The U.S. Supreme Court has had eight justicesserving on it since Associate Justice Antonin Scaliadied suddenly last February. Four of these justiceswere appointed by Republican presidents. Four wereappointed by Democratic presidents. So, on divisivecases, you can see how a 4-4 split could hamperthe court's decision making process.
Last March, then-President Barack Obama, a Democrat, nominated a U.S. Appeals Court judgenamed Merrick Garland to replace Justice Scalia. But Republicans who controlled the Senateargued that the next U.S. president should appoint Scalia's replacement. And they did notgive Judge Garland a hearing.
With the new U.S. leader now in place, a new nominee has been named. Tuesday night,President Donald Trump announced that Neil Gorsuch, a U.S. Appeals Court judge, was hispick to fill Scalia's seat on the high court. The 49-year-old Judge Gorsuch is considered to be aconservative jurist, like Scalia. The nominee studied at Columbia, Harvard and OxfordUniversities and President Trump says his qualifications are beyond dispute.
But House Minority Leader Nancy Pelosi described Gorsuch as a hostile appointment, who'soutside the American mainstream.
Experts say Gorsuch is still likely to join the Supreme Court bench. His Senate confirmationhearings are set to begin in six weeks.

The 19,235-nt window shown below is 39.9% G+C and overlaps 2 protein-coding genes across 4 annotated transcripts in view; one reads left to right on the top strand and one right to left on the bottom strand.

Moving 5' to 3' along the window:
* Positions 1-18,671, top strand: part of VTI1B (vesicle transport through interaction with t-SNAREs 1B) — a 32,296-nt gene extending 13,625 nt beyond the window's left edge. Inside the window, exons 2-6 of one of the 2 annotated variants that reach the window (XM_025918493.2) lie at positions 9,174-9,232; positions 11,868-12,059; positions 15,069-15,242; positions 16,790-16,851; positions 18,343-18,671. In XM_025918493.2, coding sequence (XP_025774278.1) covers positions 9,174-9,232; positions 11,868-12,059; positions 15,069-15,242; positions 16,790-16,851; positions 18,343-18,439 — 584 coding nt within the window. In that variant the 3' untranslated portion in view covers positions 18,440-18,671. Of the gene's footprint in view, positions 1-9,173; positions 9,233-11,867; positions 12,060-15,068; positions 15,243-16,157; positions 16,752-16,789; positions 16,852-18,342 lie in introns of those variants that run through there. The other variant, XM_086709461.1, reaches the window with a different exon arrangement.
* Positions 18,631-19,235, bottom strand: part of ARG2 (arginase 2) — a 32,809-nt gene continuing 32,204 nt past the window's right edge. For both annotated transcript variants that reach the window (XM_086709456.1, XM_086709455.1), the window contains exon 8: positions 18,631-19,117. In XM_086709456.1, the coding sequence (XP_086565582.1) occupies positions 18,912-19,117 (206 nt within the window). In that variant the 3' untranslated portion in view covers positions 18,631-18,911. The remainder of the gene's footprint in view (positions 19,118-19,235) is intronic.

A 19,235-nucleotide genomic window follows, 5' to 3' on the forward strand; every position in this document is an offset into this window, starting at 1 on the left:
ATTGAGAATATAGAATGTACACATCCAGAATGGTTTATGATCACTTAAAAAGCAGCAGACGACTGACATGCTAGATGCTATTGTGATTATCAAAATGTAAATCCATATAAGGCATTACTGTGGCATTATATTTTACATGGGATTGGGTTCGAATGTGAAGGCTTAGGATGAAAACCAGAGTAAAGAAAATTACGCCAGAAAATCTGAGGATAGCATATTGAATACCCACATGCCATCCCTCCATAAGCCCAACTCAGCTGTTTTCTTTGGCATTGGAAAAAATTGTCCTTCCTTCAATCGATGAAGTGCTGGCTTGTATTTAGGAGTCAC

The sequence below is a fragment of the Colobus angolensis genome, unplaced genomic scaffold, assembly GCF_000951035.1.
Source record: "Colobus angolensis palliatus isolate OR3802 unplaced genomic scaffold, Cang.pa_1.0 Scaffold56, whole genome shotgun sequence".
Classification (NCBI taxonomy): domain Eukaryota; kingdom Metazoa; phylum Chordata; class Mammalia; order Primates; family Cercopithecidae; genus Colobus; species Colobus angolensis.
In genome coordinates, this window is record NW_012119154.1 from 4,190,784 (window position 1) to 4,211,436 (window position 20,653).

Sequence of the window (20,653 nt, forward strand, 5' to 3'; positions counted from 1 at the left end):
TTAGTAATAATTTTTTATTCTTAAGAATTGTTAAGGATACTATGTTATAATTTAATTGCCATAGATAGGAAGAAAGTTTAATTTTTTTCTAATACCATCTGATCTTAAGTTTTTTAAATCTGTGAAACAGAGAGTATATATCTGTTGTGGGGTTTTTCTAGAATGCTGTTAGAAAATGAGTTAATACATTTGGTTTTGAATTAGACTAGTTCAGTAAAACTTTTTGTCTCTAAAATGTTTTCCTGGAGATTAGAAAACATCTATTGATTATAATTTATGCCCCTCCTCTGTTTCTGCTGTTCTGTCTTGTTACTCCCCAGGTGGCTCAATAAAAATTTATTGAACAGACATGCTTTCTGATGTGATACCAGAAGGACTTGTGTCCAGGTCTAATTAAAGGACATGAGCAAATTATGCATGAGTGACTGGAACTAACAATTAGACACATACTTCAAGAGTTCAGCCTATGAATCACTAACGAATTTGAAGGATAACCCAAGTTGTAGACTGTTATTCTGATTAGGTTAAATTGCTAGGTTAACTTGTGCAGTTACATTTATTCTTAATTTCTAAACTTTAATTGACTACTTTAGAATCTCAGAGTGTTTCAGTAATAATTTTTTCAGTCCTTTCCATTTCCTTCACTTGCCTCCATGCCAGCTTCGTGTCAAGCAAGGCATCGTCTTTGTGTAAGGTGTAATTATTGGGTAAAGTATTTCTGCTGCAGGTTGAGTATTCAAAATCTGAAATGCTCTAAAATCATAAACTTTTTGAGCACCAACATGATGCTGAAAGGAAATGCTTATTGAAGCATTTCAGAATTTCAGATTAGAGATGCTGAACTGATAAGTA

JEFFREY TOOBIN, CNN SENIOR LEGAL ANALYST: Federal judges, including Supreme Courtjustices, serve for life. That's why presidents regard these judicial appointments as such animportant way to extend their own legacies.
SUBTITLE: Selecting Supreme Court justices.
Steps to becoming a Supreme Court justice:
Secure a presidential nomination. Sit before the Senate Judiciary Committee. Receiveconfirmation by a Senate vote.
TOOBIN: The Constitution does not set out a resume that a Supreme Court justice has tohave. There's no requirement in the Constitution that a Supreme Court justice even be alawyer. But traditionally, presidents have nominated impeccably qualified sitting judges.
Both presidents and senators like to say that the confirmation process is all aboutqualifications. But it's really also about politics. Virtually, every important issue in Americanpolitics and even American life winds up in front of the Supreme Court, and they have the lastword. Both the president and the senators trying to figure out how the nominee's stance onthe hot-button issues that the Supreme Court deals with and that's why the senators will voteyes or not.
The Supreme Court is designed to operate with nine justices. What makes Justice Scalia'sdeath so unusual in Supreme Court history is that most justices announce that they plan toretire and then a president nominates their successor. So, there is no vacancy at any point inthe Supreme Court. With eight justices, there are possibilities for tie votes, which can create asignificant amount of confusion in the law.